Home / Opinion / Letters to the Editor / Real water people are defenders of our rights, not bureaucrats

Real water people are defenders of our rights, not bureaucrats

Arizona fought California and the feds to win 1.6 million acre feet of water supplies that we pump into the Valley each year.

The lifeline to renewable water supplies that the Central Arizona Project brought to the state was not won by Arizonans fighting against each other. Rather, the victories for giant water and power resources were won by wiliness to take on a fight with California and the feds to protect our water supplies.

We can take on these fights and win, but not with a bunch of bureaucrats and watercrats. Watercrats are government-engineering bureaucrats and lawyers who work on government projects. They are nice people, but they do not know how to live on a budget.

We have a choice to make as voters: Who will lead a fight against the out-of-control federal system that would damage, destroy or restrict our water supplies, and restrict our water-pumping power supplies with a cap-and-tax system that could raise water rates by as much as 30 percent?

Will the former state employees and watercrats running for the board take on this fight with the Obama administration, or will independent-minded conservatives take on this fight? That is the question.

The eight conservatives and Republicans best able to take on that fight are:

Highly Recommended: myself, Cyndi Moulton, Raymond Johnson, TC Bundy and John Rosado

Also recommended: Andy Yates, Ray Jones and Tim Bray

Your challenge is to choose five of these eight. The others are watercrats and cannot lead the fight that’s ahead of us. Please send five conservatives to the Central Arizona Project board who are willing to fight for your state rights.

The Central Arizona Project was led by old-time, so-called water people and watercrats, including Grady Gammage, George Renner and Sid Wilson. Those days are gone, and so is the money.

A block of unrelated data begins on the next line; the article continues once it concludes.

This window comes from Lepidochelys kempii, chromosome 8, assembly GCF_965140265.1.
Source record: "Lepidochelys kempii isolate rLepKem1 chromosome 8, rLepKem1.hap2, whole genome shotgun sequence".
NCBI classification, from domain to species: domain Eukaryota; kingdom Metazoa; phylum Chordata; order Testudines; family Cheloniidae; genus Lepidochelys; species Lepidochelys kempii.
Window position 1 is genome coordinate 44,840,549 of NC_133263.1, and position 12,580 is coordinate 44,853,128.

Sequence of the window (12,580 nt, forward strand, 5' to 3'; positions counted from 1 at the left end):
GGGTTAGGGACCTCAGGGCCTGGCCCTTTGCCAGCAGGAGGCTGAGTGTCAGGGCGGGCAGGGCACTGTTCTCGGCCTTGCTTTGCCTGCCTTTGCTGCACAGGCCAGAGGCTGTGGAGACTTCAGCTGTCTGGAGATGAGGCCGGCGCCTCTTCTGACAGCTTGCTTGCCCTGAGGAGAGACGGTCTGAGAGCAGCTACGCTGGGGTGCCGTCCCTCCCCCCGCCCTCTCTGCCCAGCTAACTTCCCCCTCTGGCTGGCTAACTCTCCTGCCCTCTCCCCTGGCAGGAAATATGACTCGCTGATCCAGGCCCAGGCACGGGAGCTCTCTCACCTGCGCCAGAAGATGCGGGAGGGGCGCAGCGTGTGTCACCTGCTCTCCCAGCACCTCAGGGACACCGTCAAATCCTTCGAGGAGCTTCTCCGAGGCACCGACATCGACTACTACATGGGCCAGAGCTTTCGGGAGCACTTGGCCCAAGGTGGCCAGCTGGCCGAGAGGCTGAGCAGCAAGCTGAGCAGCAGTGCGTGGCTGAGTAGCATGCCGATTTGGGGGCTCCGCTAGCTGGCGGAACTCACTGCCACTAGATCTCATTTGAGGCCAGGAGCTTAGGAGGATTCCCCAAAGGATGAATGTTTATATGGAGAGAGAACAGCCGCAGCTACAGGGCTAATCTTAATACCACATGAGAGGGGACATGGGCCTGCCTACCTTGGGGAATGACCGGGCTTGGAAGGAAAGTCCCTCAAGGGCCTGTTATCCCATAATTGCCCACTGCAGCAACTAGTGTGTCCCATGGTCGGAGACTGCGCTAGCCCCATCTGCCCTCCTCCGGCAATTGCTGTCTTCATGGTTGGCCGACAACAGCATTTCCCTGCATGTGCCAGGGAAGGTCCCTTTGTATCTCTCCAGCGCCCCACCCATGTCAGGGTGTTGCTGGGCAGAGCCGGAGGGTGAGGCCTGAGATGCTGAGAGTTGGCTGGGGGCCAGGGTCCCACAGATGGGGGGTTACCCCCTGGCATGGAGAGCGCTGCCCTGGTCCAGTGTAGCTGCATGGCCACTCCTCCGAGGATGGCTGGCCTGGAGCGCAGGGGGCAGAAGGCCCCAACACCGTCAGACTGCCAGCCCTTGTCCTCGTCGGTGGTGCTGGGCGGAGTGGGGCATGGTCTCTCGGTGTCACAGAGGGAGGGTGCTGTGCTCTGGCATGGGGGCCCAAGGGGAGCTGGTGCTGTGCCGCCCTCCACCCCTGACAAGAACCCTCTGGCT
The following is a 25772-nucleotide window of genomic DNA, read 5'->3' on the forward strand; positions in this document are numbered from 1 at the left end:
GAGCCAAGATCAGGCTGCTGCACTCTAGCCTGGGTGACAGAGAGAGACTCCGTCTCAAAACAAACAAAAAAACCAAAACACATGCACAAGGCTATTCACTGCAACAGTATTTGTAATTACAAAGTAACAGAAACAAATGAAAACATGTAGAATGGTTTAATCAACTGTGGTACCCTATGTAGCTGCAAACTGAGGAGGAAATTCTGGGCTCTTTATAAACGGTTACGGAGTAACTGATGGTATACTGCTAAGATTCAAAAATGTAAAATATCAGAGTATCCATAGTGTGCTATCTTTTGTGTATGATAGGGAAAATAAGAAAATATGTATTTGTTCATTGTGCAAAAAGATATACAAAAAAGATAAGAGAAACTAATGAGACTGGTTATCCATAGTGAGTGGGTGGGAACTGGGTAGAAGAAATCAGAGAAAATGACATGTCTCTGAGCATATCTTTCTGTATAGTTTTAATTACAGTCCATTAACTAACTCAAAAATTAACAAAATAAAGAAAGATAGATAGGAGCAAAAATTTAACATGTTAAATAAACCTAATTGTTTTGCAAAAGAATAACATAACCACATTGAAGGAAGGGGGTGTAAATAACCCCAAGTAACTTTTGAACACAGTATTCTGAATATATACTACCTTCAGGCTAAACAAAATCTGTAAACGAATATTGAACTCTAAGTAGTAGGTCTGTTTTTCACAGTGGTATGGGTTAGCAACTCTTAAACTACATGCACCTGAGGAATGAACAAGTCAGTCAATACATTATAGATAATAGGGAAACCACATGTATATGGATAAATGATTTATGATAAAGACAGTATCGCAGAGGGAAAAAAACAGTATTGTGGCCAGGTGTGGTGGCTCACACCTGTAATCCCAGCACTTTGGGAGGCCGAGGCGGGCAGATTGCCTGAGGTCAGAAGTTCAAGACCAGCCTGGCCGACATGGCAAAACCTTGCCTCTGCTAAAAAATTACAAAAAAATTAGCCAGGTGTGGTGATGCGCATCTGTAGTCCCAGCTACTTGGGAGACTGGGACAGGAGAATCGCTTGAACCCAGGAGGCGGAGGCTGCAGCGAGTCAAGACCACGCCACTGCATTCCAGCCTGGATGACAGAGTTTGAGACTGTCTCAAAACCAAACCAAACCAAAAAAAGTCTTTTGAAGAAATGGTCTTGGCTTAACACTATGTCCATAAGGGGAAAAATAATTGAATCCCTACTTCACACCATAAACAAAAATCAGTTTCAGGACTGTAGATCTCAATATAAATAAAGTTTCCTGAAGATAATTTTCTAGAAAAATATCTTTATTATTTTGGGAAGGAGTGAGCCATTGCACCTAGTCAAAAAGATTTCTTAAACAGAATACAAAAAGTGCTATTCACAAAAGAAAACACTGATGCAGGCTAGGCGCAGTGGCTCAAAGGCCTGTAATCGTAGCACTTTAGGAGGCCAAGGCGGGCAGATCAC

Renner was voted out of office by taxpayers who were fed up with free-spending ways. Gammage negotiated a water-rights settlement that gave a big chunk of the of the Central Arizona Project allocation to the Native Americans. I served with both of these men and voted against their budgets and their tax-and-spend ways six to eight times during the eight years they ran the place.

The Central Arizona Project gets about $70 million per year from your local property taxes to repay the federal government for the giant irrigation system. Home values are dropping like a rock, so is the property tax income the Central Arizona Project receives to repay our debt.

The Central Arizona Project’s property tax income will drop $70 million to $140 million, according to economist Elliott Pollack. Your house is at a lower value; your tax payment is also lower. That means everyone is cutting back, and local government must do so, with care and sensitivity to retirement commitments already made. We must now live within our means.

We have a choice: Raise taxes or cut the budget and live in our means. I voted consistently to cut the budget and lower the headcount at the Central Arizona Project. We have cut the budget 10 percent during the past 24 months.

We must cut back and live within our means, financially. We have to be conservative in turbulent times. You should consider fiscal conservatives for the Central Arizona Project board for a period until the economy recovers. It is a prudent, conservative thing to do.

— Mark Lewis is a member of the Central Arizona Project board of directors. He is seeking re-election to the board and was responding to a guest commentary in last week’s edition.


Leave a Reply

Your email address will not be published. Required fields are marked *




Check Also

(Deposit Photos/Khorzhevska)

Dental Therapists are making a difference in my practice and in my state

I would say to those Arizona dentists who believe it won’t help their practices – don’t hire them. But don’t deprive your colleagues—especially those working in safety net clinics and rural communities—of the opportunity to improve their practices and the health of their patients.